After tumult, status quo for the Times Co.

Downtown Worcester

Union Station, Worcester

With 2009 drawing to a close, it’s now possible to say something that would have been inconceivable six months ago: the New York Times Co. is still the owner of the Boston Globe and the Worcester Telegram & Gazette, and is likely to remain so for the foreseeable future.

Was it all a dream? Starting last spring, and stretching well into the summer, there was nothing but tumult. First the Times Co. demanded — and ultimately got — $20 million in concessions from the Globe’s unions. The drama was high, as management threatened to shut down the paper if the unions refused to meet its demands, while the Boston Newspaper Guild — by far the largest union at the Globe — rejected one set of concessions before finally bowing to the inevitable.

Then the Times Co. put both papers on the market. And, for a while, it looked like a significant restoration was in the works. A group headed by former Globe executive Steve Taylor emerged as a leading would-be possible buyer for the Globe, and former T&G editor Harry Whitin looked like he might be moving into the publisher’s office at his old paper.

But Times Co. executives decided to hold on to the Globe. Then, yesterday, they announced that the T&G was no longer for sale, either.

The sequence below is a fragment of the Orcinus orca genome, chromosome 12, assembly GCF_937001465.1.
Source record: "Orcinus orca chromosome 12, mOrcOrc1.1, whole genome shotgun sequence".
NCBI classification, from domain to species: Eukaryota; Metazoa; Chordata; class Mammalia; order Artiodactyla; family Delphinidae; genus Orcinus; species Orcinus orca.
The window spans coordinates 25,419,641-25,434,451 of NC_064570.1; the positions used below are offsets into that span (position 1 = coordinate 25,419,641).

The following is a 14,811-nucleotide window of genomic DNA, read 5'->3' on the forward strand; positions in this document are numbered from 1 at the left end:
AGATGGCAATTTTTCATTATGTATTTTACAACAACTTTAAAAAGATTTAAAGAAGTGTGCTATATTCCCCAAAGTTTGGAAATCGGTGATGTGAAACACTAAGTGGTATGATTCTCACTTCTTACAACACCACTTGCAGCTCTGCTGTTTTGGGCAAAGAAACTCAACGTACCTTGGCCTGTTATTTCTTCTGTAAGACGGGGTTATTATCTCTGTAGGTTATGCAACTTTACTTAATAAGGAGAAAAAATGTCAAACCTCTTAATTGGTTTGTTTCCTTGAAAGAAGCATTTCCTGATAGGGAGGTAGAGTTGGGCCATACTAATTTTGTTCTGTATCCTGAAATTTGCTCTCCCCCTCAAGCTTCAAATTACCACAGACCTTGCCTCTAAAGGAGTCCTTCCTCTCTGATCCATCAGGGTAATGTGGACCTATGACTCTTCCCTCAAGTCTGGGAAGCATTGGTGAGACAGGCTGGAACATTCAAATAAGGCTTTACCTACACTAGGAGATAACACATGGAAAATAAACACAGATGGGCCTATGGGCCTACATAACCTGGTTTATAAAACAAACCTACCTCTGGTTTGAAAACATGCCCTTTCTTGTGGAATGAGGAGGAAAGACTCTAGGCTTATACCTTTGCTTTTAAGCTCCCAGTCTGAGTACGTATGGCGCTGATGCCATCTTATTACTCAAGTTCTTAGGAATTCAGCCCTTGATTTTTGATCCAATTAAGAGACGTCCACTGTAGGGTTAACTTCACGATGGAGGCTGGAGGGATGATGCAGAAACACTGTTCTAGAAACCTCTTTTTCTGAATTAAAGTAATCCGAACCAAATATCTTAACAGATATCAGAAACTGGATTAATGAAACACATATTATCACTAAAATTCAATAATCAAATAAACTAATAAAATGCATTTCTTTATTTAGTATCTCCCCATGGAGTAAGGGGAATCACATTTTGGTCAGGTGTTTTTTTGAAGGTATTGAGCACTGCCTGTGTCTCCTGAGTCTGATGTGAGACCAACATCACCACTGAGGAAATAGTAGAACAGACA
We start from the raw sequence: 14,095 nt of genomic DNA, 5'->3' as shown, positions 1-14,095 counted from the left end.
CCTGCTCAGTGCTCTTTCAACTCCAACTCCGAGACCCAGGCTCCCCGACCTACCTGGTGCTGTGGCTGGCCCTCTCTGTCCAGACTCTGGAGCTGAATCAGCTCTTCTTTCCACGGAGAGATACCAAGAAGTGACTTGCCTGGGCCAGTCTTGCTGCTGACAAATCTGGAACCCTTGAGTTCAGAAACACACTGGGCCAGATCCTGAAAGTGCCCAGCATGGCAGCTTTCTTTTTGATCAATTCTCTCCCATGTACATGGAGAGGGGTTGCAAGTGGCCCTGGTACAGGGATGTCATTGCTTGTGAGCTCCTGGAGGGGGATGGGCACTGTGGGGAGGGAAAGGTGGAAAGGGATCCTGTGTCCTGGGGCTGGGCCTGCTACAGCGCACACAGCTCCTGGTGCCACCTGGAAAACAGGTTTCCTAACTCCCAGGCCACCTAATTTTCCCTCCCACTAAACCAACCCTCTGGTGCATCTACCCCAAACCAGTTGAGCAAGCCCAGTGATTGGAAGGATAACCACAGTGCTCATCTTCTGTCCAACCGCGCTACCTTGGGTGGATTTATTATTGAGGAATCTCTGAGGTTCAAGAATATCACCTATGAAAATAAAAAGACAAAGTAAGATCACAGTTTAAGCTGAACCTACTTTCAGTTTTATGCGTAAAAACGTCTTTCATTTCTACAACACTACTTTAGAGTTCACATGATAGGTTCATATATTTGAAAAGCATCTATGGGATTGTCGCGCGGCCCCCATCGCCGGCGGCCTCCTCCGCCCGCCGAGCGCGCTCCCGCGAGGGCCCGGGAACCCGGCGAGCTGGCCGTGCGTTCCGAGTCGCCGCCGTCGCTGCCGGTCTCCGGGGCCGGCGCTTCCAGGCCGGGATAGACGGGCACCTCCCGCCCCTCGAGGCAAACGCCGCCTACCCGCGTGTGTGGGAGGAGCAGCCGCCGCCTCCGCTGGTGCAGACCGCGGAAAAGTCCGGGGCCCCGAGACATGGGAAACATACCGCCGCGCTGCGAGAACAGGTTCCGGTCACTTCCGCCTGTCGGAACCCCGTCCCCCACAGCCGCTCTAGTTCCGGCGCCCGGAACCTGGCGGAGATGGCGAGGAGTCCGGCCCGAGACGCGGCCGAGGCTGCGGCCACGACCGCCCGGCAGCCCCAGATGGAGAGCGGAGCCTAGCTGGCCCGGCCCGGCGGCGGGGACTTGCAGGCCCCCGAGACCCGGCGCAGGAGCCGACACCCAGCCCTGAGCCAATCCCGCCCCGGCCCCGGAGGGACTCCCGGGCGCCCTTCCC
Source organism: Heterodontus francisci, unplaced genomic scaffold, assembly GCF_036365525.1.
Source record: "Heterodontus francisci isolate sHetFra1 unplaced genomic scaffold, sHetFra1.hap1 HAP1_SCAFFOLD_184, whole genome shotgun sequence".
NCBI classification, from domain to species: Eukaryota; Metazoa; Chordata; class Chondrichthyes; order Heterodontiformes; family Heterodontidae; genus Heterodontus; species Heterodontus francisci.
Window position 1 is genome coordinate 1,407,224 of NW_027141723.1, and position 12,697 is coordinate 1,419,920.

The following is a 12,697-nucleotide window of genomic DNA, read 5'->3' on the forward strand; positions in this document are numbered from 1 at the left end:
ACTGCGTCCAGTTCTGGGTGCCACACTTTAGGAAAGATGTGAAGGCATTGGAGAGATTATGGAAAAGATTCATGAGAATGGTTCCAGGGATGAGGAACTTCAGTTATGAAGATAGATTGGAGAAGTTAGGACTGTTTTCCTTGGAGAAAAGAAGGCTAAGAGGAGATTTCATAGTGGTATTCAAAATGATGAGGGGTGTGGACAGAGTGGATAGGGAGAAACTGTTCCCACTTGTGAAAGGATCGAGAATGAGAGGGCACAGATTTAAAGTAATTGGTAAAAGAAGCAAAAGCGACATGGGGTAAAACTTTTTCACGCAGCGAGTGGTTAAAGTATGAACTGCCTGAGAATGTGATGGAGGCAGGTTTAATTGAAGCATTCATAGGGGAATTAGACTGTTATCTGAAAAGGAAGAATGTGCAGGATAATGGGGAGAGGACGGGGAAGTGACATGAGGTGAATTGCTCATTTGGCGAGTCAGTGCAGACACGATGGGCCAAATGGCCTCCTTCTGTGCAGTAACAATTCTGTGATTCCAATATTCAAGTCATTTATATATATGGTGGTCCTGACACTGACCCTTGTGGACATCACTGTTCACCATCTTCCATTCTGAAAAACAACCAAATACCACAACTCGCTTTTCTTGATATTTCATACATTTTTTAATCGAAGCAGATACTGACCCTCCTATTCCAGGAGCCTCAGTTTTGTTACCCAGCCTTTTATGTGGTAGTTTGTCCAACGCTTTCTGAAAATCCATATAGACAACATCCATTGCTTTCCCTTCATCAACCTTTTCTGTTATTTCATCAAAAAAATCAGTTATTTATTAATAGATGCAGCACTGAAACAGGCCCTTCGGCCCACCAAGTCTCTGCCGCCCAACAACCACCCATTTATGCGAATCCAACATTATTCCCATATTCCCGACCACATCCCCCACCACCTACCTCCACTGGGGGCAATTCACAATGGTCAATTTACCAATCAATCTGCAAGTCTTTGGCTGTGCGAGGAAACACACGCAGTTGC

No doubt the papers were pulled off the market for a variety of reasons, both good and bad. Costs are down, circulation revenue is up thanks to a hefty price increase and, overall, the financial picture at both papers appears to be brighter than it was a year ago. On the other hand, is there any doubt that both papers would have been sold if Arthur Sulzberger and company had been able to get what they considered to be a fair price?

With things more or less the same as they ever were, members of the community have a right to feel as though they’ve been jerked around. It would be a good idea if the Times Co. devoted 2010 to rebuilding the Globe’s and the T&G’s ties to the community.

Naming Chris Mayer to be the Globe’s next publisher (he’ll have responsibilities for the Telegram & Gazette as well) was a smart first step. He’s energetic, he’s rooted in Greater Boston and he seems far more likely to be a presence on the local scene than his recent predecessors have been.

But both papers have a long way to go if they are to recover from the wounds they’ve suffered — wounds that are largely characteristic of what the entire industry is going through, but some of which were self-inflicted. The best thing the Times Co. can do next year in these parts is to make itself invisible.

Photo (cc) by Bree Bailey and republished here under a Creative Commons license. Some rights reserved.